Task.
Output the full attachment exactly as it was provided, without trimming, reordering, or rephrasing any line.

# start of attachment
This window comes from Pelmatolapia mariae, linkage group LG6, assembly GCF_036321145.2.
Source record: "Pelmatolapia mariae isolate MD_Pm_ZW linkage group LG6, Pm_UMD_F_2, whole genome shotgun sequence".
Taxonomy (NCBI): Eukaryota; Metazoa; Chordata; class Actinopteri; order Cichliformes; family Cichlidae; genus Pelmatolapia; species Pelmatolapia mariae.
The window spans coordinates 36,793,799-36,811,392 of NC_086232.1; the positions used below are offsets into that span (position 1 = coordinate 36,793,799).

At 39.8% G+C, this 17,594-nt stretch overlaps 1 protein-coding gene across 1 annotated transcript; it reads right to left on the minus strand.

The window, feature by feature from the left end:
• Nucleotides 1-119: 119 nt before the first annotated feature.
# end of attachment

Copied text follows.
This window comes from Pelmatolapia mariae, linkage group LG6, assembly GCF_036321145.2.
Source record: "Pelmatolapia mariae isolate MD_Pm_ZW linkage group LG6, Pm_UMD_F_2, whole genome shotgun sequence".
Taxonomy (NCBI): Eukaryota; Metazoa; Chordata; class Actinopteri; order Cichliformes; family Cichlidae; genus Pelmatolapia; species Pelmatolapia mariae.
The window spans coordinates 36,793,799-36,811,392 of NC_086232.1; the positions used below are offsets into that span (position 1 = coordinate 36,793,799).

At 39.8% G+C, this 17,594-nt stretch overlaps 1 protein-coding gene across 1 annotated transcript; it reads right to left on the minus strand.

The window, feature by feature from the left end:
• Nucleotides 1-119: 119 nt before the first annotated feature.